Like many genres steeped in nostalgia, there has been a first-person dungeon-crawler renaissance, specifically on handhelds. One of the key factors of this slow, undeniable resurgence of the genre is Atlus’ Etrian Odyssey series. Etrian Odyssey’s focus on providing a challenging and rewarding dungeon-crawling experience over an expansive narrative was admirable, but the potential for a story-focused adventure was there.
Two years after the release of the original Untold, Etrian Odyssey Untold 2 is here and takes the concept of a story-focused Etrian Odyssey title and expand on it. Unfortunately, like the original, it doesn’t quite hit the mark.
“Trust no one.”
It’s a phrase that’s often uttered, but no game has really delivered on the promise that lies within it. After all, you may find a traitor in your midst in a game, but it’s usually an isolated incident and always something you can know ahead of time with a little research. Lost Dimension‘s very premise takes on the challenge: anyone around you could turn on you at any moment. In fact, the game’s main adversary, a fellow appropriately named The End, comes across as the most trustworthy of them all: you can trust that he’s up to no good and messing with you at every turn.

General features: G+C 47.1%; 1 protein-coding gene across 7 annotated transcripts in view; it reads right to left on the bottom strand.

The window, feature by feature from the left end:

Or can you? This is a game that revels in challenging your assumptions, and pays off just often enough to keep your suspicions high. READ MORE
After three games and a handful of titles borrowing its approach to combat and stealth, the “final” game in Rocksteady’s Arkham series is here. Batman: Arkham Knight follows the tradition of the previous games, seeking to expand the scope even more by giving you a handful of new abilities and way to traverse the gigantic city of Gotham.
Super Exploding Zoo, at first glance is a simple puzzle game with cute graphics. It looks like something you might find on Kongregate: fast, easy to explain and teeming with short enough levels to play four or five while waiting for something else to happen. The first few levels do nothing to dispel that notion. You’ll guide an animal through a simple level, collect some companion animals, blow some stuff up along the way, kill the monsters and win. READ MORE
Massive Chalice isn’t perfect. I could spend 30 minutes complaining about poor enemy placements, stupid house mottos and enemies that just aren’t fun to fight. But after finishing a campaign and failing to save the kingdom, what I’m left with is an appreciation for the terrifying enemies, the intricacies of arranging marriages and the strategy that goes into deciding whether I should force one of my fighters into the Sagewright Guild to aid in research instead of leaving him on the roster in case I need his battle expertise in a few years. READ MORE